Night of the Hunter really stands out in my mind as a classic despite the fact I have only seen it once. Directed by Charles Laughton (who you may remember as Moreau from The Island of Lost Souls), this is based on the true story of a guy who traveled around killing widows and children.
Robert Mitchum is great as Powell, the "preacher" who drifts from town to town killing sinful women. When he ends up in a cell with Robert Graves, who has just robbed a bank and hidden the money with his children, he hatches a scheme to grab the hidden money after Graves is executed. Mitchum seduces and marries the now-widowed wife of Graves (played by pre-fat Shelly Winters) and terrorizes the kids to try and find the loot. When the new wife gets suspicious, Mitchum gets to murderin'. The titular night takes place as the orphaned children flee from Mitchum to an older woman's house. I won't spoil anymore if you haven't seen this classic yet.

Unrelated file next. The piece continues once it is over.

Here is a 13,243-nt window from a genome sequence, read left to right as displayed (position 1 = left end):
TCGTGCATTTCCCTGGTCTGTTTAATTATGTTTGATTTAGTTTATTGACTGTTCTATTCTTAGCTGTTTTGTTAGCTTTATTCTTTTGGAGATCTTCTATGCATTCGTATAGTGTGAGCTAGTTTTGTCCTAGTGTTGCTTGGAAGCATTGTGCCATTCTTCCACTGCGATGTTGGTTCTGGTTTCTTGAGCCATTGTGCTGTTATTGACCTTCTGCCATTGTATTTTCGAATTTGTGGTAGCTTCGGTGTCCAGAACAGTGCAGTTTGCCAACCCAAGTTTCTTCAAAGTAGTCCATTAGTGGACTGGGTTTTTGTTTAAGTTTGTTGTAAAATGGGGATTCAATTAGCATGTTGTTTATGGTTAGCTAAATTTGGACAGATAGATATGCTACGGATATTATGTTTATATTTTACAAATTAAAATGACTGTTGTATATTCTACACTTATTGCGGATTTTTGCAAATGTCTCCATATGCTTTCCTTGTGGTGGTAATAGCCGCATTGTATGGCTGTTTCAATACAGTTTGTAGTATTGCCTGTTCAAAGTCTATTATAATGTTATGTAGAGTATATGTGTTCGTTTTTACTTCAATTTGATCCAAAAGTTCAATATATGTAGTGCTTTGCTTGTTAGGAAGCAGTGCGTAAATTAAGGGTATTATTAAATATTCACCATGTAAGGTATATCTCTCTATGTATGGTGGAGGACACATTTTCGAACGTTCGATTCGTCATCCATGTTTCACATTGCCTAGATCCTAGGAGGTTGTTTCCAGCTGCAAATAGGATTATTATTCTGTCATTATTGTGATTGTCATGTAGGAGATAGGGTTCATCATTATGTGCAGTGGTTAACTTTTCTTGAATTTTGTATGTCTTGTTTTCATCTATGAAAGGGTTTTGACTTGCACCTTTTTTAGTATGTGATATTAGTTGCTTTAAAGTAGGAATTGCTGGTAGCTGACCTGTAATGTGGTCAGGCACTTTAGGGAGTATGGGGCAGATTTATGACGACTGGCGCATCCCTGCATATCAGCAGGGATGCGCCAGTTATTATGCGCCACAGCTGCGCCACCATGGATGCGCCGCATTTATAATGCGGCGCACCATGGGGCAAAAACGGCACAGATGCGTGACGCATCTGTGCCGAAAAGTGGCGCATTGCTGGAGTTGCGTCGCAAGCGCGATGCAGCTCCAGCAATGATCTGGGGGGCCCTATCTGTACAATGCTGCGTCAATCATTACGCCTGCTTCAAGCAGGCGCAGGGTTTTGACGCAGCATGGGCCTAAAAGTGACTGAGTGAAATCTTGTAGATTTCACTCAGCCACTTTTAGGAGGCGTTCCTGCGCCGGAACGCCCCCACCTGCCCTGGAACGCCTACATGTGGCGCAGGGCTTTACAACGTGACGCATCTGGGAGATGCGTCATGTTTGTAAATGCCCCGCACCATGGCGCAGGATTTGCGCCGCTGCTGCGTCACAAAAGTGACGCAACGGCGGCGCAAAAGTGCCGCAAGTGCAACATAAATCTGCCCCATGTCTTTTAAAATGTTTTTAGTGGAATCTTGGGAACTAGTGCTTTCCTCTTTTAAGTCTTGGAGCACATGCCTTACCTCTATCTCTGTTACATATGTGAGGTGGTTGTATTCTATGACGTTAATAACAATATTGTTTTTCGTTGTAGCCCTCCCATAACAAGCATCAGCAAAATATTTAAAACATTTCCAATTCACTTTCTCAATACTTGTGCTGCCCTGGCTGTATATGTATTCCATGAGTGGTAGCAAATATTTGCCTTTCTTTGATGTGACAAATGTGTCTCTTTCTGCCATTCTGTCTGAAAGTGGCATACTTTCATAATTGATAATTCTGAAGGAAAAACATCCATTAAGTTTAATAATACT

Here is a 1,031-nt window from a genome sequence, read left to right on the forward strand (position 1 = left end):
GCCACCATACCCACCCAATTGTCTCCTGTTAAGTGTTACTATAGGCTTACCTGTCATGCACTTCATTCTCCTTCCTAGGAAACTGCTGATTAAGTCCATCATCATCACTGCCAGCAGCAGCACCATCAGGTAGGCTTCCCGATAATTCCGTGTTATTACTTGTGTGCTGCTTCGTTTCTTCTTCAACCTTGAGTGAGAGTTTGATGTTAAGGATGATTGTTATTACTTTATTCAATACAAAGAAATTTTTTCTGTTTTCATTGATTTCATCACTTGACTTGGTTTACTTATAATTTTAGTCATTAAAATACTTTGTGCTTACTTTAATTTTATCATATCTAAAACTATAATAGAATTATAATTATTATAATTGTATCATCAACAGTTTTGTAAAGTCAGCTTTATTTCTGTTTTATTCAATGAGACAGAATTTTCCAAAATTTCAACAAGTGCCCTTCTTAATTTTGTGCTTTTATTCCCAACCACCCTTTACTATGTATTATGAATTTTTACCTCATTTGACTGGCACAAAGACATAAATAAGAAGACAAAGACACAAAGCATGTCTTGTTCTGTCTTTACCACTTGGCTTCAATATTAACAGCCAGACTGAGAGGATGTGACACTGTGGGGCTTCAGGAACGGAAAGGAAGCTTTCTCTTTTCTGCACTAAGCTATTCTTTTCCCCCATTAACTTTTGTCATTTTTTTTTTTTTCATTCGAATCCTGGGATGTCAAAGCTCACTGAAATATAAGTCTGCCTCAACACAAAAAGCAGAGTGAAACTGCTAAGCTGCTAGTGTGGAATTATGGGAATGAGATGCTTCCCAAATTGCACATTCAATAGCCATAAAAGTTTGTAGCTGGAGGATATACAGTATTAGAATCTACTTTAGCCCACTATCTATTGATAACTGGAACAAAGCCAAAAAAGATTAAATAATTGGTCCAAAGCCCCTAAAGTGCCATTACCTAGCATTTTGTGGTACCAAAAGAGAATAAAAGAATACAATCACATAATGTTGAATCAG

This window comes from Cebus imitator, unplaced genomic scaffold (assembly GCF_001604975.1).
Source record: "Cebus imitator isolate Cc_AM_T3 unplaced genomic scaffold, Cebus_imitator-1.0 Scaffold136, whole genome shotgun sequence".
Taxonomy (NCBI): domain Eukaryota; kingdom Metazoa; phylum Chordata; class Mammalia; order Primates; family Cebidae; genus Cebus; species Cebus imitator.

The whole thing feels like a thriller wrapped around a subtle jab at organized religion. By making Mitchum's character a preacher, Laughton demonstrates the power of the pulpit to make common people blind to gross indecencies. The townsfolk love Mitchum's character but just as quickly turn on him later in the movie. These fickle hypocrisies leave one with lots of tough thoughts about just which wolves the Shepherd is protecting his flock from.